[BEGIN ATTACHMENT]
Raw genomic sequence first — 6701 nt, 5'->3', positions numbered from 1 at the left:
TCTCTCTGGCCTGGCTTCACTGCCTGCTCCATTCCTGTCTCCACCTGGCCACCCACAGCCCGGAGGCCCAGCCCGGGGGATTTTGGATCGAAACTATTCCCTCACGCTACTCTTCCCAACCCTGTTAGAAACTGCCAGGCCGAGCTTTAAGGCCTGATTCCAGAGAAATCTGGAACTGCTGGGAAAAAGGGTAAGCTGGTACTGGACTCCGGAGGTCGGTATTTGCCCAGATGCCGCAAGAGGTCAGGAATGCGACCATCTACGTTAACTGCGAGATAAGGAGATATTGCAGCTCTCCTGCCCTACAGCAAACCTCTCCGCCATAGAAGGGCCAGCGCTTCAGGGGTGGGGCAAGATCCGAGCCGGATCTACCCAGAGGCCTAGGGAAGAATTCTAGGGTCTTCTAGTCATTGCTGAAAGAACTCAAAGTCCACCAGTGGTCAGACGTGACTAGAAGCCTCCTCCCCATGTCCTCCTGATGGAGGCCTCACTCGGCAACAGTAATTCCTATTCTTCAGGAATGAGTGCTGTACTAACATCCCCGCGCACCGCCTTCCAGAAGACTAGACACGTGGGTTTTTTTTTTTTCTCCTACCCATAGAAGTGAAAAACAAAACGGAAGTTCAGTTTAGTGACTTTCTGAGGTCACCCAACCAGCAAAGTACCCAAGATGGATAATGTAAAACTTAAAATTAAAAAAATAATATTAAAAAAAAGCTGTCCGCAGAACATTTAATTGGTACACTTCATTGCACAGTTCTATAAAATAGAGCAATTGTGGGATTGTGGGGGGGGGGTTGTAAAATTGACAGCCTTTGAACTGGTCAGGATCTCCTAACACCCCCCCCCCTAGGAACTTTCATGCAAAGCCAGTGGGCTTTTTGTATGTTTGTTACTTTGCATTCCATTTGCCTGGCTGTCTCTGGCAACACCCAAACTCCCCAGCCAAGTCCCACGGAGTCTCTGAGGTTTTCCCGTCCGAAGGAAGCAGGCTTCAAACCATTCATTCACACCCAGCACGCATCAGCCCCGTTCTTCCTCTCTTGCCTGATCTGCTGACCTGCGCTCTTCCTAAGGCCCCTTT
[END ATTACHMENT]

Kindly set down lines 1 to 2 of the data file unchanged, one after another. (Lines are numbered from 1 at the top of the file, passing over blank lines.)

Raw genomic sequence first — 6701 nt, 5'->3', positions numbered from 1 at the left:
TCTCTCTGGCCTGGCTTCACTGCCTGCTCCATTCCTGTCTCCACCTGGCCACCCACAGCCCGGAGGCCCAGCCCGGGGGATTTTGGATCGAAACTATTCCCTCACGCTACTCTTCCCAACCCTGTTAGAAACTGCCAGGCCGAGCTTTAAGGCCTGATTCCAGAGAAATCTGGAACTGCTGGGAAAAAGGGTAAGCTGGTACTGGACTCCGGAGGTCGGTATTTGCCCAGATGCCGCAAGAGGTCAGGAATGCGACCATCTACGTTAACTGCGAGATAAGGAGATATTGCAGCTCTCCTGCCCTACAGCAAACCTCTCCGCCATAGAAGGGCCAGCGCTTCAGGGGTGGGGCAAGATCCGAGCCGGATCTACCCAGAGGCCTAGGGAAGAATTCTAGGGTCTTCTAGTCATTGCTGAAAGAACTCAAAGTCCACCAGTGGTCAGACGTGACTAGAAGCCTCCTCCCCATGTCCTCCTGATGGAGGCCTCACTCGGCAACAGTAATTCCTATTCTTCAGGAATGAGTGCTGTACTAACATCCCCGCGCACCGCCTTCCAGAAGACTAGACACGTGGGTTTTTTTTTTTTCTCCTACCCATAGAAGTGAAAAACAAAACGGAAGTTCAGTTTAGTGACTTTCTGAGGTCACCCAACCAGCAAAGTACCCAAGATGGATAATGTAAAACTTAAAATTAAAAAAATAATATTAAAAAAAAGCTGTCCGCAGAACATTTAATTGGTACACTTCATTGCACAGTTCTATAAAATAGAGCAATTGTGGGATTGTGGGGGGGGGGTTGTAAAATTGACAGCCTTTGAACTGGTCAGGATCTCCTAACACCCCCCCCCCTAGGAACTTTCATGCAAAGCCAGTGGGCTTTTTGTATGTTTGTTACTTTGCATTCCATTTGCCTGGCTGTCTCTGGCAACACCCAAACTCCCCAGCCAAGTCCCACGGAGTCTCTGAGGTTTTCCCGTCCGAAGGAAGCAGGCTTCAAACCATTCATTCACACCCAGCACGCATCAGCCCCGTTCTTCCTCTCTTGCCTGATCTGCTGACCTGCGCTCTTCCTAAGGCCCCTTT